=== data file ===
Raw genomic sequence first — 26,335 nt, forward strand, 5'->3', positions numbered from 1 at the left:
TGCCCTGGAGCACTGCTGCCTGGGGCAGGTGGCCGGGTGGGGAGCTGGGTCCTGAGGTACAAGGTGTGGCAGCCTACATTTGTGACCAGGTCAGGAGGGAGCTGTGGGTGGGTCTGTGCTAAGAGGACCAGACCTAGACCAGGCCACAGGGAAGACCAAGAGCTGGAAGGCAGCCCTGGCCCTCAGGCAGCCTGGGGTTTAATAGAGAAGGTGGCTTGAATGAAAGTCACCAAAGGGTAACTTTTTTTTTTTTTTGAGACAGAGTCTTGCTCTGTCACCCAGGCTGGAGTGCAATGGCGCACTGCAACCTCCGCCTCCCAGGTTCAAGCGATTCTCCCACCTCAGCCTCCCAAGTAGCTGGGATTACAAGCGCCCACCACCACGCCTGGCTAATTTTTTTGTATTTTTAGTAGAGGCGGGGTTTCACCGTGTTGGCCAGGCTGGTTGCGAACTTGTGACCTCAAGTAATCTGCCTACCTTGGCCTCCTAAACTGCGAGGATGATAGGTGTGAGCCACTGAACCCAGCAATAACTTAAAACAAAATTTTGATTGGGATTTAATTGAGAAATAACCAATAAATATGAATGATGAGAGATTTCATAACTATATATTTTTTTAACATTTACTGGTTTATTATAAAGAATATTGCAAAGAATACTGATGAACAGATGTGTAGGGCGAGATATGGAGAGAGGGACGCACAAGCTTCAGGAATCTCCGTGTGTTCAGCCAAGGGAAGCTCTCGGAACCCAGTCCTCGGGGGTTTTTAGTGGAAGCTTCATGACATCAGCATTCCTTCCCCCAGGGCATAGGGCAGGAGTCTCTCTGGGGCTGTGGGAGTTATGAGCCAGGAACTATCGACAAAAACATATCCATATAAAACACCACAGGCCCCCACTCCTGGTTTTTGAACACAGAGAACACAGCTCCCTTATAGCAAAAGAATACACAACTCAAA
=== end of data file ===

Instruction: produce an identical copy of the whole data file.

Raw genomic sequence first — 26,335 nt, forward strand, 5'->3', positions numbered from 1 at the left:
TGCCCTGGAGCACTGCTGCCTGGGGCAGGTGGCCGGGTGGGGAGCTGGGTCCTGAGGTACAAGGTGTGGCAGCCTACATTTGTGACCAGGTCAGGAGGGAGCTGTGGGTGGGTCTGTGCTAAGAGGACCAGACCTAGACCAGGCCACAGGGAAGACCAAGAGCTGGAAGGCAGCCCTGGCCCTCAGGCAGCCTGGGGTTTAATAGAGAAGGTGGCTTGAATGAAAGTCACCAAAGGGTAACTTTTTTTTTTTTTTGAGACAGAGTCTTGCTCTGTCACCCAGGCTGGAGTGCAATGGCGCACTGCAACCTCCGCCTCCCAGGTTCAAGCGATTCTCCCACCTCAGCCTCCCAAGTAGCTGGGATTACAAGCGCCCACCACCACGCCTGGCTAATTTTTTTGTATTTTTAGTAGAGGCGGGGTTTCACCGTGTTGGCCAGGCTGGTTGCGAACTTGTGACCTCAAGTAATCTGCCTACCTTGGCCTCCTAAACTGCGAGGATGATAGGTGTGAGCCACTGAACCCAGCAATAACTTAAAACAAAATTTTGATTGGGATTTAATTGAGAAATAACCAATAAATATGAATGATGAGAGATTTCATAACTATATATTTTTTTAACATTTACTGGTTTATTATAAAGAATATTGCAAAGAATACTGATGAACAGATGTGTAGGGCGAGATATGGAGAGAGGGACGCACAAGCTTCAGGAATCTCCGTGTGTTCAGCCAAGGGAAGCTCTCGGAACCCAGTCCTCGGGGGTTTTTAGTGGAAGCTTCATGACATCAGCATTCCTTCCCCCAGGGCATAGGGCAGGAGTCTCTCTGGGGCTGTGGGAGTTATGAGCCAGGAACTATCGACAAAAACATATCCATATAAAACACCACAGGCCCCCACTCCTGGTTTTTGAACACAGAGAACACAGCTCCCTTATAGCAAAAGAATACACAACTCAAA